Thursday, September 08, 2005

Sahara / *** (PG-13)

Dirk Pitt: Matthew McConaughey
Al Giordino: Steve Zahn
Dr. Eva Rojas: Penelope Cruz
Massarde: Lambert Wilson
Admiral Sandecker: William H. Macy
General Kazim: Lennie James
Rudi Gunn: Rainn Wilson
Carl: Delroy Lindo

Paramount Pictures presents a film directed by Breck Eisner. Written by Thomas Dean Donnelly, Joshua C. Richards and James V. Hart. Based on the novel by Clive Cussler. Running time: 127 min. Rated PG-13 (for action-related violence).

In the opening scenes of Sahara, the audience is transported back to the American Civil War in grand Hollywood fashion, with explosions blasting left and right, extras dying in the background, and obviously a great deal of money being spent on an introduction setting that will not be revisited again after the first five minutes of the film have passed into memory. How do we know this Civil War setting will not be returned to? Because the trailers all showed Matthew McConaughey, Steve Zahn and Penelope Cruz running around the modern desert. As the Civil War introduction to the film closes with an ironclad war ship sailing off into the darkness during the battle, the intelligent audience member knows that much of the plot of the film will hinge upon the fate of this ironclad which mysteriously disappears after this introduction and that this would be a great point to shut off most of the cranial functions so you can just sit back and enjoy some escapist entertainment.

Sahara is an adventure in the vein of Indiana Jones with a taste of James Bond thrown in and it does a pretty good job providing an exciting and humorous action adventure. Plausibility be damned. Dirk Pitt is the dashing hero in this tale. Perhaps his is the worst name ever conjured up by an adventure novelist, although Clive Cussler seemed to provide fairly normal names for pretty much everyone else involved. He comes with standard comic foil in partner Al Giordino and damsel-in-distress/love interest Dr. Eva Rojas. All three are provided with an appropriately overcomplicated plot and moral-free power hungry villains to thwart. It isn’t quite as high class as James Bond or Indiana Jones, but with a bowl of popcorn thrown into the deal there can be no real complaints.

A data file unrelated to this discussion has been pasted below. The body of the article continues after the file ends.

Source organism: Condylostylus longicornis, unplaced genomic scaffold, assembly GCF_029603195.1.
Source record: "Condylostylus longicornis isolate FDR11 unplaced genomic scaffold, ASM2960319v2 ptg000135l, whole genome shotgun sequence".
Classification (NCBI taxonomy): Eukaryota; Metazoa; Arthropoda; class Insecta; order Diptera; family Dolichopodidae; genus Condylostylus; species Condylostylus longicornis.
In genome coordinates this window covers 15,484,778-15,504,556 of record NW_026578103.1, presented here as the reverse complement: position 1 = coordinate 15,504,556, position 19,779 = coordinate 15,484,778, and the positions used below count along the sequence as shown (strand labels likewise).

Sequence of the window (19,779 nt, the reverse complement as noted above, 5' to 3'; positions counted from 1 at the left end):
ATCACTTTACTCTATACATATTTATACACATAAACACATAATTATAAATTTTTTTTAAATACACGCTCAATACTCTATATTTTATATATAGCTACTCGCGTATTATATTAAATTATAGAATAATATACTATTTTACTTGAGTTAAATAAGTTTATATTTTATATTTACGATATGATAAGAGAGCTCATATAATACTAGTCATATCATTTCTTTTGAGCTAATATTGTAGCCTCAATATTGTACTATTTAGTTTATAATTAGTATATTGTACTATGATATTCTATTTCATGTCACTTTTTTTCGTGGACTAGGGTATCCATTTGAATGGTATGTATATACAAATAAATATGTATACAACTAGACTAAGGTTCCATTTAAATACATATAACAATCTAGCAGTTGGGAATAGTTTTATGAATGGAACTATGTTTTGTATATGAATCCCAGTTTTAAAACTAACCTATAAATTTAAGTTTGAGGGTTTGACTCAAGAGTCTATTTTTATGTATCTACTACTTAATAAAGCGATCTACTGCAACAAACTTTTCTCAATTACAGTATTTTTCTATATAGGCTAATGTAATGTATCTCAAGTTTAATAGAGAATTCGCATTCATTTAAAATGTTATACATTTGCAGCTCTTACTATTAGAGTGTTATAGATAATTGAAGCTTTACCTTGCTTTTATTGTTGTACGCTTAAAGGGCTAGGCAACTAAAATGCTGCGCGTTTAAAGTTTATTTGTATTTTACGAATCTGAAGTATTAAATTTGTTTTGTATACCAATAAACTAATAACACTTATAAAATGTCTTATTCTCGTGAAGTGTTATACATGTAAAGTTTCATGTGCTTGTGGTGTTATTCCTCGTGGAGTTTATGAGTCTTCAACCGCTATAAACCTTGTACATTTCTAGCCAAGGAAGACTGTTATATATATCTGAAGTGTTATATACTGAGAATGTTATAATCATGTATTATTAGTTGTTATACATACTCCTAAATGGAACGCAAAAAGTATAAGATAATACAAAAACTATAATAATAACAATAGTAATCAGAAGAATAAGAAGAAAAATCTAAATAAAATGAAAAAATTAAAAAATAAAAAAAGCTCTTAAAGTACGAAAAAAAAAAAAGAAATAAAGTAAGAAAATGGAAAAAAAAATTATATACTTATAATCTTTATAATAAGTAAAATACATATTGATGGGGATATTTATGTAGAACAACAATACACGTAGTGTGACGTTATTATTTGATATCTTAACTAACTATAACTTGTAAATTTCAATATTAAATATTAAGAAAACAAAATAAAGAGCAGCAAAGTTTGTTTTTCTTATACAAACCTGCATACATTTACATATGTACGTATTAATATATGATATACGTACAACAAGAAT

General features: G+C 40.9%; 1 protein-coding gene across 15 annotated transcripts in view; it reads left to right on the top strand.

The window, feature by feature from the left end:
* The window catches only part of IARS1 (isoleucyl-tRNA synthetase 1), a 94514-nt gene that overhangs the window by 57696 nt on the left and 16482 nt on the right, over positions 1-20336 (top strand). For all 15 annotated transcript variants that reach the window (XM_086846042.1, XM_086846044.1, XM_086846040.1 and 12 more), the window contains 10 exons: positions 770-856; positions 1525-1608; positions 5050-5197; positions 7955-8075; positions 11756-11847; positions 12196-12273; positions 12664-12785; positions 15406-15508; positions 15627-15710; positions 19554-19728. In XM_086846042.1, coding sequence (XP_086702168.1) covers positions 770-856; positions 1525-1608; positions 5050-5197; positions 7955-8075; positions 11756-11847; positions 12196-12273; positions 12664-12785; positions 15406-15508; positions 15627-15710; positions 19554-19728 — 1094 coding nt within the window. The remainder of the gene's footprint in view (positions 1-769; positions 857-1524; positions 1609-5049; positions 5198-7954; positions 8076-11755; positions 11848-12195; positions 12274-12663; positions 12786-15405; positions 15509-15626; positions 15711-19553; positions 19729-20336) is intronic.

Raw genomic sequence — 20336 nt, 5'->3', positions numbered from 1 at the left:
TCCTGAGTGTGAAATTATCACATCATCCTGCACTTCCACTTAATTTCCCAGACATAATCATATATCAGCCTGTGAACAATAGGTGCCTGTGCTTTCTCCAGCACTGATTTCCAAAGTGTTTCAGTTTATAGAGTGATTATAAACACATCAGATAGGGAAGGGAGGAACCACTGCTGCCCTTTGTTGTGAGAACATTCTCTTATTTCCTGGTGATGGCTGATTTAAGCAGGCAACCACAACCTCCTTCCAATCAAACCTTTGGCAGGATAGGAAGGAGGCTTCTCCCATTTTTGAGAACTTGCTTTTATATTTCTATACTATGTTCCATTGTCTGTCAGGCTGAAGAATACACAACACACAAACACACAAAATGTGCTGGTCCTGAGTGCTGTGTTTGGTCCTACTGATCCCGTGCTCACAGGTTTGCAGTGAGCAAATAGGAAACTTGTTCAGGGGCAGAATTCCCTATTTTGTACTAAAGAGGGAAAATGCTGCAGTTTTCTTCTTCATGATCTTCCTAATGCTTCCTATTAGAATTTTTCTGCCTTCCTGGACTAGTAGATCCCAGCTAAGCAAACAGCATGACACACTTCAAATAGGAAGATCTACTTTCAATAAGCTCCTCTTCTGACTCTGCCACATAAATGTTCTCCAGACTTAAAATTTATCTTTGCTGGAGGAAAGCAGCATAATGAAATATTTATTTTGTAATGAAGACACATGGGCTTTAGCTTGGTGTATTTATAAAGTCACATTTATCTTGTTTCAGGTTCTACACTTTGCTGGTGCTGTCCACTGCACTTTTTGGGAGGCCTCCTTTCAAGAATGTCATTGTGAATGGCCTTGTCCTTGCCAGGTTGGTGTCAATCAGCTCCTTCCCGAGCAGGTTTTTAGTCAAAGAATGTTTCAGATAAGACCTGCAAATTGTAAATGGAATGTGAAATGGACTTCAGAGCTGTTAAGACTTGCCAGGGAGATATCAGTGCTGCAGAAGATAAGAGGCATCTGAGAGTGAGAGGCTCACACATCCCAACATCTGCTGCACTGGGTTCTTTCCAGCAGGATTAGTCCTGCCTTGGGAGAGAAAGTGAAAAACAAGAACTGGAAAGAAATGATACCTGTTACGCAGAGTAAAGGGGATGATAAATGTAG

Most of the film’s success is due to the surprisingly effective action comedy team of McConaughey (Reign of Fire) and Zhan (Shattered Glass) as Dirk and Al respectively. The two are part of a marine salvage crew for NUMA (National Underwater and Marine Agency) under the direction of Admiral Jim Sandecker (William H. Macy, The Cooler). While on a salvage mission off the coast of West Africa, Dirk saves the life of World Health Organization doctor Eva Rojas (Cruz, Head in the Clouds), who is investigating the outbreak of what looks like a highly contagious disease along the lines of the Ebola virus. This eventually leads them into conflict with repressive dictator General Kazim (Lennie James, Snatch) and the French industrialist with whom he has struck a sinister business arrangement, Yves Massarde (Lambert Wilson, Catwoman). Not so surprisingly, dodging bullets, jumping out of exploding boats, chasing down deadly viruses and jumping on to speeding trains eventually leads our heroes to that missing ironclad from so many years ago.

McConaughey is effective as the debonair swashbuckler. He brings his brand of laid back southern charm to the archetype, which in turn allows for a more relaxed atmosphere to the action itself. He turns Bond into a man who doesn’t shave. He works well off Zahn’s comic zeal, offering up more hearty laughs than your average actioner. The two bicker like a married couple at times, yet are able to pull off the effect that they actually are action heroes, former military specialists.

Zahn is particularly surprising in what he brings to the fun. Zahn’s dry wit is intact and threatens to steal the show with his deadpan delivery of sarcasm, as in the final show down when Al returns from fixing something during a hail of artillery and Dirk asks him what took him so long, “I stopped for coffee.” “Did you get a receipt?” “Yeah, I got a receipt!” But he also does a great job selling his military training. He handles guns in this flick like a pro and nabs a typical muscle bound hero gag for himself in a scene where he is asked to drop his weapons and ends up with a large arsenal lying at his feet.

Sahara is nothing cinematically amazing, but it is pure fun. It is McConaughey and Zahn’s picture and the pair bring a charm to it no other pairing of leads could. I laughed a lot and never came anywhere near crying. This is a movie you watch with a smile. You may not remember it a few years down the line, but you’ll enjoy it now.

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